“I like to start with discovering how Scrooge became the man he is,” Reed said. “He was a young boy who had great potential, he dearly loved his sister but his father resented him because Scrooge's mother died in childbirth. His father eventually sent him off to a boarding school.
“You can deconstruct those experiences as he goes through his life. When the first ghost shows him his past, he becomes emotional about a place where he felt embraced and loved. He also sees how money destroyed his relationship with Belle and regretted not having handled things differently. If you don't know what his life was like before the play starts, nothing in the play can affect him.”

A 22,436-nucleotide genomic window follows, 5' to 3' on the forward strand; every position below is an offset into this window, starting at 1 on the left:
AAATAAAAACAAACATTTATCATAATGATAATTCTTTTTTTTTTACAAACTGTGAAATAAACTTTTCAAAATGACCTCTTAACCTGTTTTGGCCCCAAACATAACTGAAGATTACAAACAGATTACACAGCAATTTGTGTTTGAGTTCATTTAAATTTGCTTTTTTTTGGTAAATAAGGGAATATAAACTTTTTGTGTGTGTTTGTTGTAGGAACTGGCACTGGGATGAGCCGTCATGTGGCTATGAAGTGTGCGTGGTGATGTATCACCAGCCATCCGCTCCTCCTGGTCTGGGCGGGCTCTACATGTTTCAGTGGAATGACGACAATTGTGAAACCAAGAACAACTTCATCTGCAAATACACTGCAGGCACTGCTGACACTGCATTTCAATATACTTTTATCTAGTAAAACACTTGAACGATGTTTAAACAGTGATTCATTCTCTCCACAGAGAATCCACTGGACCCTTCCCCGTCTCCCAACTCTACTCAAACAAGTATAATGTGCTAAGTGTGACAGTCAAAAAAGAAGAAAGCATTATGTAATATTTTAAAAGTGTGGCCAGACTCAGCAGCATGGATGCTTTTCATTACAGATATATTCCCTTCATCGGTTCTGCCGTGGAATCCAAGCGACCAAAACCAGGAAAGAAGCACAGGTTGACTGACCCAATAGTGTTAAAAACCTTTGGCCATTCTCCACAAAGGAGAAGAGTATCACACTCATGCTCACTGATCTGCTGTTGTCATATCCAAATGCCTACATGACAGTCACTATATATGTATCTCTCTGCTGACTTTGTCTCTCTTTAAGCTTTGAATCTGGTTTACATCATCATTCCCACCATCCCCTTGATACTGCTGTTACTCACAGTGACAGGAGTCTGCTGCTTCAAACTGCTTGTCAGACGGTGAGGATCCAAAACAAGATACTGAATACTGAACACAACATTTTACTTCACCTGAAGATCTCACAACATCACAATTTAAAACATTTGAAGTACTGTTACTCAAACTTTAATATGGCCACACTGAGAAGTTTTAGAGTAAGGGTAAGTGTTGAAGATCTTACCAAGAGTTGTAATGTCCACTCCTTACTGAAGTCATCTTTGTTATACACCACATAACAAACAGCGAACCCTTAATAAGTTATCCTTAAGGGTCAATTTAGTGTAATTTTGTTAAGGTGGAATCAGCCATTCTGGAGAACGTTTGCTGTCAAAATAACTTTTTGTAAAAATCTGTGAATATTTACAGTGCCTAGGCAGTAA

People are drawn to theater for countless reasons, but one of the most compelling byproducts is the ability to recognize ourselves in the characters that we see on stage. By doing so, a strong emotional bond between cast and audience is created.
“I think on some level, we all see ourselves in Scrooge,” Reed suggested. “You don't return that phone call you should or you pass by the Salvation Army guy ringing the bell. We can relate to not being as charitable or as kind as we should be.
“But because we see Scrooge as a person who can be better, we want to be better people ourselves. It's an important story to tell. Christmas is a time of tradition and it inspires us to be our best.”